By: Jeffrey Adelson
Living in a new city can be an overwhelming experience as new sights, sounds, food, people, and places assault your senses and challenge your ability to keep it all straight. Remembering where you live and where that is in relation to the rest of the city is a challenge in and of itself, but keeping the other neighborhoods of the city in place is another task entirely if you’re not experiencing them every day. One of the tools that can aide us in orienting ourselves in new cities, especially as we go study abroad in different parts of the world, is architecture –locations in a city can become recognizable through the style in which they were built. In some cities, this will provide little help if most buildings were built around the same time or in the same style, however, some cities encompass a variety of time periods and architectural styles that give insight into the history of the city and can help us, as modern residents, to understand the city itself.
This semester, I am studying in Saint Petersburg, also known as the Russian “Northern Capital,” “Venice of the North,” and the “Window on the West.” Saint Petersburg has a long and storied history, beginning in 1703 as a military outpost won from the Swedish, growing quickly to become the Russian imperial capital in 1732 and remaining so until 1917. The city was renamed as Petrograd in 1914 because of war with Germany and the connotations of the original name of the city. Under Soviet power, the name of the city changed again, this time to Leningrad, after the leader of the Communist revolution and the Soviet government. At this point in time, it also lost its status as the capital to Moscow. Leningrad grew into a modern city with a population over 5 million and returned to its historic name of Saint Petersburg in 1991 after the dissolution of the Soviet Union. Today, Saint Petersburg has a population of more than 7 million and it has become the holder of many of Russia’s historical traditions as Moscow has continued to modernize and become an international business center.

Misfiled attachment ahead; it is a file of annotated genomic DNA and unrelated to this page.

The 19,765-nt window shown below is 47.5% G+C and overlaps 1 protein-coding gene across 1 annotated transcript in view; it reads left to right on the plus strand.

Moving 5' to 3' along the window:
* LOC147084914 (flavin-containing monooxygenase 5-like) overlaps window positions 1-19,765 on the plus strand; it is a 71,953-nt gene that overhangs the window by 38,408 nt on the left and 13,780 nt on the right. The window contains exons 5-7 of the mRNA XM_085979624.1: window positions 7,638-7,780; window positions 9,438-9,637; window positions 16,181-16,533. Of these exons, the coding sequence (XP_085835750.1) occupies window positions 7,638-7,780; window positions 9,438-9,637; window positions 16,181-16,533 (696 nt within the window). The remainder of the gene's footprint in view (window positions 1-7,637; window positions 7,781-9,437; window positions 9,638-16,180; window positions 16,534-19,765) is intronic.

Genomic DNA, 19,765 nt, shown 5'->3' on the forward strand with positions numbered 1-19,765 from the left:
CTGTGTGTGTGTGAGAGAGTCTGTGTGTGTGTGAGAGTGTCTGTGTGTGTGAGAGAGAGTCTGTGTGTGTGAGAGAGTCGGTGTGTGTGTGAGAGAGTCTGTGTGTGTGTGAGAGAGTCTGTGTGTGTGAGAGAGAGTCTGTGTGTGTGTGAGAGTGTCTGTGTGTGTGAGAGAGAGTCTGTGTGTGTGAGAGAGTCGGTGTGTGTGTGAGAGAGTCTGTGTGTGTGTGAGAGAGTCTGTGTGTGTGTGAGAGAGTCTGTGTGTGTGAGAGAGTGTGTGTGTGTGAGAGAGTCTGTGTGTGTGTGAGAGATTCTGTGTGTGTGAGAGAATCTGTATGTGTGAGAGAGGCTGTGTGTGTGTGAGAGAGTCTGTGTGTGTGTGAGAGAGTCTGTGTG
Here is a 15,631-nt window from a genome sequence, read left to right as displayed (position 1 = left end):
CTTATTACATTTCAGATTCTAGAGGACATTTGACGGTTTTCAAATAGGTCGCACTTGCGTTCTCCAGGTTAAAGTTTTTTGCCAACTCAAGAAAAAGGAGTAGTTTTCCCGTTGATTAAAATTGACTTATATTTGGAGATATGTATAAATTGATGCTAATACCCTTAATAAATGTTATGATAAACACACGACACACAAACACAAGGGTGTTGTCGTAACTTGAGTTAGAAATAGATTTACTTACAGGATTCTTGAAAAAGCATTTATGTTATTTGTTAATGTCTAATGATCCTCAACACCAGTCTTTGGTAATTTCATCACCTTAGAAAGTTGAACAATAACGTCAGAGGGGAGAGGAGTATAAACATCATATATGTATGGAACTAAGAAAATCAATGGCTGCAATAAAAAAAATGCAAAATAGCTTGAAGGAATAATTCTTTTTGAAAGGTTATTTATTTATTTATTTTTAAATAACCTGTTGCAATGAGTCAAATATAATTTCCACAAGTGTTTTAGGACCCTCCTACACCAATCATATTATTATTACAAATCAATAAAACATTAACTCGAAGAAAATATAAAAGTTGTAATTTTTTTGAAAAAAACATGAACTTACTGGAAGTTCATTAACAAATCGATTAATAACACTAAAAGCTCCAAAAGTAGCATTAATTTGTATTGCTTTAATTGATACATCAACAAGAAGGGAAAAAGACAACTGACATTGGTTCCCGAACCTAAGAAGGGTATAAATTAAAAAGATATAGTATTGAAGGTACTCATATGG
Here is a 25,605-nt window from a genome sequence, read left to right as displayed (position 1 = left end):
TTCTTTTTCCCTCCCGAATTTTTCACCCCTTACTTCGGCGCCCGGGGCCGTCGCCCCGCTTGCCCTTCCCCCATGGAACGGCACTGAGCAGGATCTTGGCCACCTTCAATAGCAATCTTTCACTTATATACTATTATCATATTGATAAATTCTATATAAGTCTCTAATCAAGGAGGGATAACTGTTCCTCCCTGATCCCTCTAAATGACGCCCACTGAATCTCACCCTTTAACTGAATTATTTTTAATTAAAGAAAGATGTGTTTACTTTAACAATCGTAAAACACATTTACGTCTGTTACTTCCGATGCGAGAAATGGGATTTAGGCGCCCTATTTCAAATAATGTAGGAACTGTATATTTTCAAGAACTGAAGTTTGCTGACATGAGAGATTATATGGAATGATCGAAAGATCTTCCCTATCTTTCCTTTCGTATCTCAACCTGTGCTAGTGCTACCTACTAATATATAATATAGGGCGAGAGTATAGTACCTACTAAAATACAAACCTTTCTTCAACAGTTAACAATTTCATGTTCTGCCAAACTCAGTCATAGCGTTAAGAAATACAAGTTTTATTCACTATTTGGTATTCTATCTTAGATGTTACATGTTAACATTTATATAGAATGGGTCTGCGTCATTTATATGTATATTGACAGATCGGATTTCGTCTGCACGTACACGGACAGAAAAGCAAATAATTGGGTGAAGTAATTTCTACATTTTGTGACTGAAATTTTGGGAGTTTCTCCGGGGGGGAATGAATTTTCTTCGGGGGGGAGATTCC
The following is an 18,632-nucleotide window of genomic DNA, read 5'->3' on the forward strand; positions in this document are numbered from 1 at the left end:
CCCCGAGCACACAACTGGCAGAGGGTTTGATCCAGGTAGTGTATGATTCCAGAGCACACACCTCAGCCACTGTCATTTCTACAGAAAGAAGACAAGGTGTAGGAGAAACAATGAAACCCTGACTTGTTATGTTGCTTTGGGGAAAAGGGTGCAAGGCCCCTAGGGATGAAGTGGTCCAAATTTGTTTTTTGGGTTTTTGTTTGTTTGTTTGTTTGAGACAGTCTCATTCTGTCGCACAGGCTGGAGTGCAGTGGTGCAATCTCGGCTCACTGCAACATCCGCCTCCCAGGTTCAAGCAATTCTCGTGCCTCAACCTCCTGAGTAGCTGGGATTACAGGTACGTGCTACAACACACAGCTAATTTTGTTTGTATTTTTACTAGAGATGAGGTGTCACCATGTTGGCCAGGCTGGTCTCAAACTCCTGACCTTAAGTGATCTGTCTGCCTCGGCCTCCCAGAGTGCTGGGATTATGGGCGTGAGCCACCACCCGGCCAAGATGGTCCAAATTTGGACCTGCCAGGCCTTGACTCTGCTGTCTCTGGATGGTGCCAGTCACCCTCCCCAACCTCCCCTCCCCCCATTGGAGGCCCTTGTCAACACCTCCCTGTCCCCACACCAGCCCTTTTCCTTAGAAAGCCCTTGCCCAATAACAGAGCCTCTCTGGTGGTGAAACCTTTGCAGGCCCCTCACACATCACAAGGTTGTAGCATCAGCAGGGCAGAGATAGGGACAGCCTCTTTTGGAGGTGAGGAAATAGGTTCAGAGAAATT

Immediately upon arriving in Saint Petersburg I was treated to the most popular sights of the city; the legacies of the Russian Empire that include massive cathedrals, numerous palaces, and the elegant profile of the city’s main street – Nevsky Prospekt. These areas have preserved the appearance of the imperial capital and all of the grandeur of the now long deceased Russian Empire. The façades of the buildings are packed with references to classical Greek and Roman architecture, embellished in the European style that is visible in a number of European capitals today. Looking down Nevsky Prospekt the lines of the buildings blend together, presenting a single street-front that exudes the class and refinement that you would expect from a great power capital. Distinct to Saint Petersburg are the bright pastel paints that cover many of the buildings, allegedly to make up for the lack of sunlight in the city during the winter, the rivers and canals that criss-cross the city – giving it the reputation of a Russian Venice – and the widespread presence of neon signage (evoking the 1990’s to the American viewer) that create a wild juxtaposition between the graceful architecture and the tacky, garish lettering. Aside from the usage of neon signs, downtown Saint Petersburg has in many ways remained the Russian capital from its glory days in the 19th century.